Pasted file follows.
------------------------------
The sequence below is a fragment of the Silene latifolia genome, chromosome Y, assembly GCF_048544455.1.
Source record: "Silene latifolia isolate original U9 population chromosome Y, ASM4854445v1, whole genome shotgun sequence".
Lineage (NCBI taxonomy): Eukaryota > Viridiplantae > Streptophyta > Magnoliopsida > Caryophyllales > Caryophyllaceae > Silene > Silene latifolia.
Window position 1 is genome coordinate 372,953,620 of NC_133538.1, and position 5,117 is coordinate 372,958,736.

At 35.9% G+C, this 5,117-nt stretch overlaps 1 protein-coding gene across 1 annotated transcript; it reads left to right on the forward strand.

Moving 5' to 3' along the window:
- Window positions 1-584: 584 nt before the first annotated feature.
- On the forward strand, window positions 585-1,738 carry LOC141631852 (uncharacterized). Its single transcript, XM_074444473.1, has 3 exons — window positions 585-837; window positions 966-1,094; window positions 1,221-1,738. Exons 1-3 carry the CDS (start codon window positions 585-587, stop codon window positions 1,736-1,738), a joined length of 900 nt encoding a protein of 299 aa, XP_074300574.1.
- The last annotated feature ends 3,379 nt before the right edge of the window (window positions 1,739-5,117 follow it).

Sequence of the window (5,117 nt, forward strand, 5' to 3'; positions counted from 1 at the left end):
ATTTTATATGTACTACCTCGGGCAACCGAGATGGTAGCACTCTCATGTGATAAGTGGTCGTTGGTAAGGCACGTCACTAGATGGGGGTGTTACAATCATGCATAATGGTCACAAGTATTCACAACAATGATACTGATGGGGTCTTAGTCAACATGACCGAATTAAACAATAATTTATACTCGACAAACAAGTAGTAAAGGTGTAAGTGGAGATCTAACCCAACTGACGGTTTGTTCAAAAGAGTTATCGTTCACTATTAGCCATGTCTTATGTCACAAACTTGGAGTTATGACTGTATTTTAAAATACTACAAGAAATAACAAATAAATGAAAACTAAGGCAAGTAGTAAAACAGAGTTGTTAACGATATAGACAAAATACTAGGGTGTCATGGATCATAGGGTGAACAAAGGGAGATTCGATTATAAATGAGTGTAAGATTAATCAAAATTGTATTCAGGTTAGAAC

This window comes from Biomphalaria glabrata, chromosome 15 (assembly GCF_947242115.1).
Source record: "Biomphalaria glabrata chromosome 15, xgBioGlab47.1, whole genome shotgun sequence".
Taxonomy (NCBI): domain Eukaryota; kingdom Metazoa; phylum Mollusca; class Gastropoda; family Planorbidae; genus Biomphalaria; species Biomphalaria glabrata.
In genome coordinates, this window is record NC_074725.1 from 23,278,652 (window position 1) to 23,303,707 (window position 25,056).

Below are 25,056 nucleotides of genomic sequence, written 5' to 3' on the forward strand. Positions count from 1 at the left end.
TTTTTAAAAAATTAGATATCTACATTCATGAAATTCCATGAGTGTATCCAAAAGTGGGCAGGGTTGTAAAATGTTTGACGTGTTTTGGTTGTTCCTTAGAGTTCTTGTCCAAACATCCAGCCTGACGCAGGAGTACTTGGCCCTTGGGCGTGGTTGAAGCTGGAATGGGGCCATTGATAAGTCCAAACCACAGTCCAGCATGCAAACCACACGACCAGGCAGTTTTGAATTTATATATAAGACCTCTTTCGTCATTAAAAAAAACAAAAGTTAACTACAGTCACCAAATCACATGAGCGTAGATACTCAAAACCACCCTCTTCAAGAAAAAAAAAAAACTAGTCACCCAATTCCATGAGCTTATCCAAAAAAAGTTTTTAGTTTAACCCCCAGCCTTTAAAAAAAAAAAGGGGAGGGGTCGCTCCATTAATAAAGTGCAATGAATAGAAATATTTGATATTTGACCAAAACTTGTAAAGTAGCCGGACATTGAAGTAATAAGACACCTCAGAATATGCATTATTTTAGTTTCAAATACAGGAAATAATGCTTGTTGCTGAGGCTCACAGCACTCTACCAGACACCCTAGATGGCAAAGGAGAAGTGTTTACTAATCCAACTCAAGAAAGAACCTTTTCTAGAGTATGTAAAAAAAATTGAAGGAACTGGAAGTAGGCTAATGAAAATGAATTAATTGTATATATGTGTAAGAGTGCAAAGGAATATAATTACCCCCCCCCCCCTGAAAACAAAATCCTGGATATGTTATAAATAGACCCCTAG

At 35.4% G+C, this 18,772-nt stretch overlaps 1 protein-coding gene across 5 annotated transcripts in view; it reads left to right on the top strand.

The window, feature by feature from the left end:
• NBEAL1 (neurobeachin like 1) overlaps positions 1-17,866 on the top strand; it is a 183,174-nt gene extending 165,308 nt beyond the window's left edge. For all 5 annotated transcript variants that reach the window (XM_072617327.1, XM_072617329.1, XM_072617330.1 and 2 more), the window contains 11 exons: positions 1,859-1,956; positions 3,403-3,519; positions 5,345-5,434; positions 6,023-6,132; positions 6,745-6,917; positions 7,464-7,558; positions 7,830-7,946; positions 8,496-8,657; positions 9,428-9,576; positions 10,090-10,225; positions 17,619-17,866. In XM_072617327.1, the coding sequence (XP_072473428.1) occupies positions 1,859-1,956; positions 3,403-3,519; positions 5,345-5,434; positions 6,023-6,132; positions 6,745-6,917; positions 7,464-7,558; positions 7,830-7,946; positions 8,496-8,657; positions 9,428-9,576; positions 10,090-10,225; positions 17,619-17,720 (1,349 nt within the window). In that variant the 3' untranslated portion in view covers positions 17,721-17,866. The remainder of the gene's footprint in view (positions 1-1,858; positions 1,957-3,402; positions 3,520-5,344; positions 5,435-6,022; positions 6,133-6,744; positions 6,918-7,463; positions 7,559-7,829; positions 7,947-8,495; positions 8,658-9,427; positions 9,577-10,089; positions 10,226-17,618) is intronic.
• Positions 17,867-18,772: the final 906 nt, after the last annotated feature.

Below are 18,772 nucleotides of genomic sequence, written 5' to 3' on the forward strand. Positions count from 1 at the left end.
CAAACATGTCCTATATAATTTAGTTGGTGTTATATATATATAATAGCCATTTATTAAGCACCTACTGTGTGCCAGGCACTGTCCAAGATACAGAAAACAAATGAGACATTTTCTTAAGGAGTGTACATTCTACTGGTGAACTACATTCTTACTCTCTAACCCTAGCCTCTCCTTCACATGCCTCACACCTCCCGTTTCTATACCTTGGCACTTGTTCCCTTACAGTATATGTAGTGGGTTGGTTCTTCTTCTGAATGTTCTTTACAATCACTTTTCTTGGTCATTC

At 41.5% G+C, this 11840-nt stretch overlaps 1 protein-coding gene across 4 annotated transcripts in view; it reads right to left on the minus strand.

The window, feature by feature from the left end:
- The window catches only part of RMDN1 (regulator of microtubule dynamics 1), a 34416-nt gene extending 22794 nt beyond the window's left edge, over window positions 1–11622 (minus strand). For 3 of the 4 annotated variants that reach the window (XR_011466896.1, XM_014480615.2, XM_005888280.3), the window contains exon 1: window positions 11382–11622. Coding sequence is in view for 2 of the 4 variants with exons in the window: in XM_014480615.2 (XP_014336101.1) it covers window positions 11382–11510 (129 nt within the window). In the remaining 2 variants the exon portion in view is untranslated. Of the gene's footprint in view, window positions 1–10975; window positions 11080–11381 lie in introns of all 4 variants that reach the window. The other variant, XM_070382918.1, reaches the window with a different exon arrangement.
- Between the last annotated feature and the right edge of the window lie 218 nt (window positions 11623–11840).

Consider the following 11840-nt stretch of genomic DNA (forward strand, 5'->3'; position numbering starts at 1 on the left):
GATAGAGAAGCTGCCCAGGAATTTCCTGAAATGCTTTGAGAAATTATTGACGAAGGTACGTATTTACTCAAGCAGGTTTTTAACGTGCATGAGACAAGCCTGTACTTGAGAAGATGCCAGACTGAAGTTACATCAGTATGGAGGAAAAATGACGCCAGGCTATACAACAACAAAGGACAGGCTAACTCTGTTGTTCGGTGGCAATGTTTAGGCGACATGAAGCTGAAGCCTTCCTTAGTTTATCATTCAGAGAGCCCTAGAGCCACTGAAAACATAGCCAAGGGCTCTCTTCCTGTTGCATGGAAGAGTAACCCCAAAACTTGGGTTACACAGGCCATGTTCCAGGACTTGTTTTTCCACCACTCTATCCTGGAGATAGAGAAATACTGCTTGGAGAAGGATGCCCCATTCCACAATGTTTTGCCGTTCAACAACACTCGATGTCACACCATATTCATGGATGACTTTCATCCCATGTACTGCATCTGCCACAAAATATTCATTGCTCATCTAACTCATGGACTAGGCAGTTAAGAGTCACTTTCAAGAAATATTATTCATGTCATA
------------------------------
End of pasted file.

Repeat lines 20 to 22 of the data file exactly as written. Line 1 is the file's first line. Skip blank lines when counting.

• NBEAL1 (neurobeachin like 1) overlaps positions 1-17,866 on the top strand; it is a 183,174-nt gene extending 165,308 nt beyond the window's left edge. For all 5 annotated transcript variants that reach the window (XM_072617327.1, XM_072617329.1, XM_072617330.1 and 2 more), the window contains 11 exons: positions 1,859-1,956; positions 3,403-3,519; positions 5,345-5,434; positions 6,023-6,132; positions 6,745-6,917; positions 7,464-7,558; positions 7,830-7,946; positions 8,496-8,657; positions 9,428-9,576; positions 10,090-10,225; positions 17,619-17,866. In XM_072617327.1, the coding sequence (XP_072473428.1) occupies positions 1,859-1,956; positions 3,403-3,519; positions 5,345-5,434; positions 6,023-6,132; positions 6,745-6,917; positions 7,464-7,558; positions 7,830-7,946; positions 8,496-8,657; positions 9,428-9,576; positions 10,090-10,225; positions 17,619-17,720 (1,349 nt within the window). In that variant the 3' untranslated portion in view covers positions 17,721-17,866. The remainder of the gene's footprint in view (positions 1-1,858; positions 1,957-3,402; positions 3,520-5,344; positions 5,435-6,022; positions 6,133-6,744; positions 6,918-7,463; positions 7,559-7,829; positions 7,947-8,495; positions 8,658-9,427; positions 9,577-10,089; positions 10,226-17,618) is intronic.
• Positions 17,867-18,772: the final 906 nt, after the last annotated feature.

Below are 18,772 nucleotides of genomic sequence, written 5' to 3' on the forward strand. Positions count from 1 at the left end.